Batteries tend to be the bulkiest component in wearables and are often integrated into devices, making them difficult to reclaim – but textiles are emerging as a promising substrate to offer a power source. In collaboration with the Swedish Textile School in Borås, researchers at Chalmers University of Technology have developed a fabric that converts kinetic energy into electrical power. The woven textile is made of piezoelectric yarns that generate electricity when stretched or exposed to pressure, and conductive yarns to transport the electric current, which can currently produce enough energy to work an LED light, pocket calculator or digital watch. Meanwhile researchers at the National Chung Hsing University (Taiwan) and the Georgia Institute of Technology (USA) developed the first energy-harvesting triboelectric fabric that is both waterproof and capable of converting kinetic energy – whether from wind, rain or body movement. Triboelectricity is the charge generated by friction, and up until now, the presence of water would inhibit the effect. The material could therefore be used in flags, tents and roof coverings, as well as umbrellas and raincoats, to power electronic devices when outdoors.
Researchers at the University of Colorado are developing a new type of flexible and self-healing electronic skin that is fully recyclable. Embedded with sensors to measure pressure, temperature, humidity, and air flow, the thin, translucent material mimics the mechanical properties of human skin and could find applications in robotics, prosthetics and biomedical devices, as well as the potential for use in skin grafts and transplants. The e-skin is based on a newly-developed polymer called "polyimine", doped with silver nanoparticles to improve mechanical strength, chemical stability and electrical conductivity. If damaged, a solution of commercially available compounds in ethanol can be administered to heal the “wound”. Once it has reached the end of life, the skin can be soaked in a recycling solution to degrade the polymers, while the silver nanoparticles sink to the bottom. Both the recycled solution and nanoparticles can then be reused to make new, functional e-skin – thereby creating no e-waste and offering a new circular vision for electronics.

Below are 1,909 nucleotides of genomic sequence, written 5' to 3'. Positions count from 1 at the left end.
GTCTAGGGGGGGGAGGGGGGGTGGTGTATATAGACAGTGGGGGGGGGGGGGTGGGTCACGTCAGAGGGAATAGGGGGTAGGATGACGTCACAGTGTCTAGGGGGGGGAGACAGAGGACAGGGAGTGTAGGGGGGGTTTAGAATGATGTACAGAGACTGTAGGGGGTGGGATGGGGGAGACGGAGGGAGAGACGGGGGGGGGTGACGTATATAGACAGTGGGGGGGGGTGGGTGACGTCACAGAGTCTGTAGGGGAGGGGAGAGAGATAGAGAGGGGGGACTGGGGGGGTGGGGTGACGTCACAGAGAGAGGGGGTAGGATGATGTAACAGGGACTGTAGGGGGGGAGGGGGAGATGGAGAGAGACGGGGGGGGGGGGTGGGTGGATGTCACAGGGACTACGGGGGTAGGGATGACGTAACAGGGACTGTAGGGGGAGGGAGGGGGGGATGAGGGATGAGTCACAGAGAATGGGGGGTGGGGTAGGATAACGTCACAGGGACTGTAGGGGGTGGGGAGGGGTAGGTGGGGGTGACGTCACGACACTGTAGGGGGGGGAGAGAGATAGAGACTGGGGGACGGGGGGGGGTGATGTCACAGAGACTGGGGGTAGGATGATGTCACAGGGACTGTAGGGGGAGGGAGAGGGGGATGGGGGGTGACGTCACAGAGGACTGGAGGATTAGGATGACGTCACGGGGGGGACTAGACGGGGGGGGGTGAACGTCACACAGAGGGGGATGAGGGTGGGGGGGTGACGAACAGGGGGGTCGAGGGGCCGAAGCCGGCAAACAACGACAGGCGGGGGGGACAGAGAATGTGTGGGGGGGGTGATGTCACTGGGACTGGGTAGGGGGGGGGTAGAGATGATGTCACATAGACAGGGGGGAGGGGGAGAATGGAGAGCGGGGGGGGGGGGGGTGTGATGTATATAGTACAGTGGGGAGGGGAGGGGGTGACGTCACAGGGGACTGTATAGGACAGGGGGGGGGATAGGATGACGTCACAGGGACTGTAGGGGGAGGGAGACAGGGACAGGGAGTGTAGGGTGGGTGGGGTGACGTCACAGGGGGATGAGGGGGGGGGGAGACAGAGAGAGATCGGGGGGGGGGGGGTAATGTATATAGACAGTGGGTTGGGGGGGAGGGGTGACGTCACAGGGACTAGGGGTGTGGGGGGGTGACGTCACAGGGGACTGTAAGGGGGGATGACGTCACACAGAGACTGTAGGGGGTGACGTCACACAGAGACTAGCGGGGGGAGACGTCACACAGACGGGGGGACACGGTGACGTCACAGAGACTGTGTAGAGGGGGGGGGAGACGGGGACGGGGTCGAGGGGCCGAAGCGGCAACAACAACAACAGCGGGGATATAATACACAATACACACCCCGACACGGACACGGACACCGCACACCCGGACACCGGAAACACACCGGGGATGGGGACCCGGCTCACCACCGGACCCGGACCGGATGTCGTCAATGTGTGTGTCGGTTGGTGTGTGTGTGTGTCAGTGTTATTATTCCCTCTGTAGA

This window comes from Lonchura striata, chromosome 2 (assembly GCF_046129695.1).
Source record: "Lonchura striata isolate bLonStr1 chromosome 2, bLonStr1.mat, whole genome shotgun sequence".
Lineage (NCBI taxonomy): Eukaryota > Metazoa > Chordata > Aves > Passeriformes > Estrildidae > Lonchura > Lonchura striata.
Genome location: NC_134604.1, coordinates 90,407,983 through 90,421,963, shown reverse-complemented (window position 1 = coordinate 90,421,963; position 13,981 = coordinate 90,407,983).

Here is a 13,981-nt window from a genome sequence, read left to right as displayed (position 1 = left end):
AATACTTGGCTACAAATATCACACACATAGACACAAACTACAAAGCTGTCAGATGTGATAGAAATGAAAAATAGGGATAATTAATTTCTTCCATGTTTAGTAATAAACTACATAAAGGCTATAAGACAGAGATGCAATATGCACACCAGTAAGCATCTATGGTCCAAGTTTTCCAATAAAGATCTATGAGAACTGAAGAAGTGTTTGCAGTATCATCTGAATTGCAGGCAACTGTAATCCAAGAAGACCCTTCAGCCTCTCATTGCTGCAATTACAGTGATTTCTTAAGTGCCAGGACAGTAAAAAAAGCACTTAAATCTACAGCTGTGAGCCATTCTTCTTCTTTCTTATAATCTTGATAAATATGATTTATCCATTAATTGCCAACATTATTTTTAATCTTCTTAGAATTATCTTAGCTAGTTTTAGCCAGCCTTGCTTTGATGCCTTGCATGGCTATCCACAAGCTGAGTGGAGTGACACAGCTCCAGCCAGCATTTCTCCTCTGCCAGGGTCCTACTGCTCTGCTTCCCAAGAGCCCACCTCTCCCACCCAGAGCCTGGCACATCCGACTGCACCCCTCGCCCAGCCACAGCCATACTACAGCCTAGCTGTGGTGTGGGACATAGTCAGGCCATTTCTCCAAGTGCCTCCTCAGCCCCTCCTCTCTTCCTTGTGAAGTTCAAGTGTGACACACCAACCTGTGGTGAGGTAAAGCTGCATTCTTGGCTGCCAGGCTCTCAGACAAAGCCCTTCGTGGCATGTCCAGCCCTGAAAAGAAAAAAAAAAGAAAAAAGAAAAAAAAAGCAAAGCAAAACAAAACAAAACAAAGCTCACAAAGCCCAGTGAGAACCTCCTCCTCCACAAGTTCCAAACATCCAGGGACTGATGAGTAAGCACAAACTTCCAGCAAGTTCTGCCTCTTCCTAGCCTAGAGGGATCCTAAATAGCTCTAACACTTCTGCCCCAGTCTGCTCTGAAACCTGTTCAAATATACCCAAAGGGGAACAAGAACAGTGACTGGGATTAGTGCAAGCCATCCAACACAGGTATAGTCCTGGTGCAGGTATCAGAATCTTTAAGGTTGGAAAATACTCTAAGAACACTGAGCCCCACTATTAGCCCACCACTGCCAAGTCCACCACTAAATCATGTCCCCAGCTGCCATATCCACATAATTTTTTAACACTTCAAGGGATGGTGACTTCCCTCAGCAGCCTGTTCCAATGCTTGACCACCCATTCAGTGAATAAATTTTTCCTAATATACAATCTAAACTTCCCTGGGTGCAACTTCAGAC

Wearables can also help to support and sustain our lives. Millions of diabetics worldwide currently monitor their glucose levels through routine finger-prick testing to obtain a sample of blood. Now however non-invasive, needle-free continuous glucose monitors are increasingly becoming available. SugarBEAT for example is a disposable adhesive patch system that connects to a smartphone app via bluetooth and displays glucose readings every five minutes. In the workplace, wearables are being used to reduce and prevent injuries: from proximity sensors to alert workers if they get too close to powerful machinery, to body monitoring devices like the Kinetic Reflex that detects and offers feedback on high-risk postures and motions, which over time can improve the wearer’s biomechanics. Tech and the elderly may not sound like a natural pairing but smart aging devices can make life easier for senior citizens, and in turn their carers, by giving them more independence. These wearables offer remote healthcare by keeping track of user location, heart rate and/or other vital signs, using this data to flag any abnormalities or emergencies.
As wearables become more purposeful and user-centred, there will be less room for gimmicky gadgets, and with greater awareness of e-waste, devices should be designed using appropriate materials in a way that they can be disassembled easily. Hopefully in the not-so-distant future we’ll start seeing wearables powered via clothing made of recyclable energy-harvesting textiles, enhancing the quality of our lives as well as that of our surroundings.
Next instalment: Collaboration – incubators, open innovation and partnerships.
Written by Mairi Hare as part of a collaboration between Sourcebook GmbH and Texpertise Network.
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